Colorado Supreme Court Strikes Down State Human Smuggling Law

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Will Racke Immigration and Foreign Policy Reporter
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Colorado’s highest court struck down Tuesday a state law that targets the smuggling of illegal immigrants, ruling that enforcing immigration-related laws is the federal government’s responsibility.

In a 4-3 decision, the Colorado Supreme Court said federal immigration law takes precedence over state attempts to implement their own versions of immigration laws.

At issue was a 2006 Colorado law that made it a felony to accept payment “for the purpose of assisting another person to enter, remain in, or travel through the United States or the state of Colorado in violation of immigration laws.”

The court’s decision, authored by Justice Richard Gabriel, found that a similar federal statute preempted the Colorado law. Gabriel based his opinion on a 2012 U.S. Supreme Court decision in Arizona v. United States, which held that federal law preempted certain provisions of Arizona’s controversial SB 1070 immigration statute.

Gabriel argued that Colorado’s anti-smuggling law usurped the federal government’s prerogative to establish a uniform standard of immigration enforcement.

“The Colorado statute disrupts Congress’s objective of creating a uniform scheme of punishment because some smuggling activities involving unauthorized aliens are now punishable in Colorado but not elsewhere,” he wrote.

Dissenting justices disputed the court’s logic, noting that the federal immigrant smuggling statute is more narrowly worded than the Colorado law. Federal law requires prosecutors to prove that people being smuggled are present in the country illegally, while Colorado’s version only requires the government to show that smugglers thought they were transporting illegal aliens, regardless of their actual immigration status.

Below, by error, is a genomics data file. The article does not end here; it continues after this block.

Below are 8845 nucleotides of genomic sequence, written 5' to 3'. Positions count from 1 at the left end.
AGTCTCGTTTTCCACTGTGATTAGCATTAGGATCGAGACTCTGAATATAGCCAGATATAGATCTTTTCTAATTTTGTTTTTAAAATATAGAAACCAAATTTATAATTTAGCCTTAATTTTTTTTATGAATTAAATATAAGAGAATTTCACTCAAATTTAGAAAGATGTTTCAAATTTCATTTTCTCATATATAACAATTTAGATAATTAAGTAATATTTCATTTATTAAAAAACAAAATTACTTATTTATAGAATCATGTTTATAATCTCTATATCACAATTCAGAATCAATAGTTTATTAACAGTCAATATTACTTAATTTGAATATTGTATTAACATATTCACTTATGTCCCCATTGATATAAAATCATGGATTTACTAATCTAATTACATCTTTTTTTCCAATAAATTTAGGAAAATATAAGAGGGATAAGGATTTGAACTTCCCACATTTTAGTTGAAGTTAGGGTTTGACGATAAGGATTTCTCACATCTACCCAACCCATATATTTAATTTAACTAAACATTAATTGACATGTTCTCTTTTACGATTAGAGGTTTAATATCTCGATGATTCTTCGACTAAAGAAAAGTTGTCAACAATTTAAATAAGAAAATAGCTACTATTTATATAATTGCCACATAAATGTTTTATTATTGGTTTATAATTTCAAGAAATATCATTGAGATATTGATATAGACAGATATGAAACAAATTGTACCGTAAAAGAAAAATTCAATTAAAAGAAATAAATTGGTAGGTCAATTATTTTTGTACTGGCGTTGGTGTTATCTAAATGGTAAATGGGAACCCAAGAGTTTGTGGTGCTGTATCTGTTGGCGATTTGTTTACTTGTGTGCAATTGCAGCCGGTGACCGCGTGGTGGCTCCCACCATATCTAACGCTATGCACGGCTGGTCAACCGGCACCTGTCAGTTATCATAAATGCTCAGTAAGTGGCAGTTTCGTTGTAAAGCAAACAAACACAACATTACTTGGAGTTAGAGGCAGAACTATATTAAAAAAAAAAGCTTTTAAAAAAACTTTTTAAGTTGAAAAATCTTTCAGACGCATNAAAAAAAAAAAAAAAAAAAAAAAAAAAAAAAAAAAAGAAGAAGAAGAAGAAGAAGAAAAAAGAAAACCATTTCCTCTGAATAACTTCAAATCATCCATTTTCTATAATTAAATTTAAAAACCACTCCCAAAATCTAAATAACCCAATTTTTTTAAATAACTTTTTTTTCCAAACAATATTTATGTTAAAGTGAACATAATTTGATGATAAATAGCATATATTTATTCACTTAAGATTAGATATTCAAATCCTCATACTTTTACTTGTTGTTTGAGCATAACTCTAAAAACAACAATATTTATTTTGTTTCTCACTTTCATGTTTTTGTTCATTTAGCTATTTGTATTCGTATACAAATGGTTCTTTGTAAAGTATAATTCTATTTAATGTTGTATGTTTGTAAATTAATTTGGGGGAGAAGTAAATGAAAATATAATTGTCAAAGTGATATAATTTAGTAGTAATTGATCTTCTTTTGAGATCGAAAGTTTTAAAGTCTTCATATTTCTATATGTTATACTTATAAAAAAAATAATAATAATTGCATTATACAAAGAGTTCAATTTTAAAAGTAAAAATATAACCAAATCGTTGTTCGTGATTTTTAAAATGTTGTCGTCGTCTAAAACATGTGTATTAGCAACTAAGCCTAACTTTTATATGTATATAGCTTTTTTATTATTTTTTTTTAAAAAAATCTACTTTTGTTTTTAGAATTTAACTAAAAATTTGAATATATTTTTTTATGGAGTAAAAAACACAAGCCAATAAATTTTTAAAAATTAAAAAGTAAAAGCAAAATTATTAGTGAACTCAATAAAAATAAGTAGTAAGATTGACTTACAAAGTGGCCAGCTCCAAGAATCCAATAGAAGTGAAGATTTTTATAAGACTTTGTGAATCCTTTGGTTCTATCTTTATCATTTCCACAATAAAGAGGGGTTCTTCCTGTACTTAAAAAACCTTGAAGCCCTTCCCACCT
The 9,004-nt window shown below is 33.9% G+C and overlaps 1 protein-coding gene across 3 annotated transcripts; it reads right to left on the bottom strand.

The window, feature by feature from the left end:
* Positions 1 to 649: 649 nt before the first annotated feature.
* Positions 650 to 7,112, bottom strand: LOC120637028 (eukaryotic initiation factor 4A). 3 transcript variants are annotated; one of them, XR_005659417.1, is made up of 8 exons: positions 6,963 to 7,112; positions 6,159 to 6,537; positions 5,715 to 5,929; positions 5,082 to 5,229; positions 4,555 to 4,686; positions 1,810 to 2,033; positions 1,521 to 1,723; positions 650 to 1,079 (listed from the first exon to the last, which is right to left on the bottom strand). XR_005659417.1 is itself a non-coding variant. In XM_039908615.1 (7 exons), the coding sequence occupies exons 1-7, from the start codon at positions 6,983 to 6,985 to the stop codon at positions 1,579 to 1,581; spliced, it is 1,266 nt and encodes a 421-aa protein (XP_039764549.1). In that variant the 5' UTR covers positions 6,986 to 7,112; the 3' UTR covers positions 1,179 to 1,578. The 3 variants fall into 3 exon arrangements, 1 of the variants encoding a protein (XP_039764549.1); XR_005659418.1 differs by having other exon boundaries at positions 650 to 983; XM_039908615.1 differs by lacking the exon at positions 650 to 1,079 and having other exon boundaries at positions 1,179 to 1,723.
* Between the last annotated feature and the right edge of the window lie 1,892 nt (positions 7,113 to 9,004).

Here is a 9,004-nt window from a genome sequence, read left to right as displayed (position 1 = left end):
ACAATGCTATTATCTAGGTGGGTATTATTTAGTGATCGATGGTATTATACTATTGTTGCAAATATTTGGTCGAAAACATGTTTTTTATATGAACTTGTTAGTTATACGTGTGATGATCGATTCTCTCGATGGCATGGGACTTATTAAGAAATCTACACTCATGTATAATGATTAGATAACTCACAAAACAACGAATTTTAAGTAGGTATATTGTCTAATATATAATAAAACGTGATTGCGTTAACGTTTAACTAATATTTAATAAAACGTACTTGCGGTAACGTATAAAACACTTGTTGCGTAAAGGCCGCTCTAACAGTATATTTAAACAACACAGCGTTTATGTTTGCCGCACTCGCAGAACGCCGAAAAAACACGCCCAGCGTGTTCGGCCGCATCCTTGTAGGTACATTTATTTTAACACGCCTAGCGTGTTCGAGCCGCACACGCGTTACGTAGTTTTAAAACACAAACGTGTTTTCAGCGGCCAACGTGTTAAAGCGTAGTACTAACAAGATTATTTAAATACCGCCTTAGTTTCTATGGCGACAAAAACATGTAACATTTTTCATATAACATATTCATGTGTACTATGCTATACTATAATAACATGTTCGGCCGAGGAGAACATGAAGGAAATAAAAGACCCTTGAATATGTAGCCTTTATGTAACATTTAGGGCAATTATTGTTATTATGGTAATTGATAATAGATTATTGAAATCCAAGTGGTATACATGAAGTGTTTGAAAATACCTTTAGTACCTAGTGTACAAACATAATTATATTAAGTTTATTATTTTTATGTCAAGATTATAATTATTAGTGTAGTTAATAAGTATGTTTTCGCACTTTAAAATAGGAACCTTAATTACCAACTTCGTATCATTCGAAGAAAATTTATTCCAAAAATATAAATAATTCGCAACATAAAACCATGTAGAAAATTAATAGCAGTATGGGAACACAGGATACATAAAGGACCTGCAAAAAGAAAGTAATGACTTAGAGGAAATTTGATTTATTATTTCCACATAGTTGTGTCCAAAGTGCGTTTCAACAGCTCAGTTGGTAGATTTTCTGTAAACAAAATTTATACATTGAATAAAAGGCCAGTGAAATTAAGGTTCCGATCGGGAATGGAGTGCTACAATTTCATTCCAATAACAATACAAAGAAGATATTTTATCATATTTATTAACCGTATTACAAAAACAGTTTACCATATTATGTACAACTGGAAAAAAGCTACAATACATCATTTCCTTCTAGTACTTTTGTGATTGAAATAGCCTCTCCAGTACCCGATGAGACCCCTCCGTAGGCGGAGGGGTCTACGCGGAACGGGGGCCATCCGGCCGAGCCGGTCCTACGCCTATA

“The majority … misses the point of Colorado’s human smuggling statute, which is to protect, not punish, the passengers of human smuggling operations regardless of their immigration status,” wrote Justice Allison Eid.

The court’s ruling against the smuggling statute is the latest development precluding local authorities in Colorado from enforcing immigration law. Last month, Denver enacted a sanctuary city ordinance last that prevents city officials from honoring immigration detention requests or allowing immigration agents to access jails without a warrant. (RELATED: Unanimous Vote Makes Denver America’s Newest Sanctuary City)

Colorado Attorney General Cynthia Coffman said she plans to appeal the decision to the U.S. Supreme Court.

“Colorado’s human smuggling law was not designed to interfere with federal immigration policy, unlike some other state laws that have been struck down by courts,” Coffman said in a statement, according to the Denver Post. “Our laws were enacted to serve the important purpose of protecting and vindicating the innocent victims of serious crimes.”

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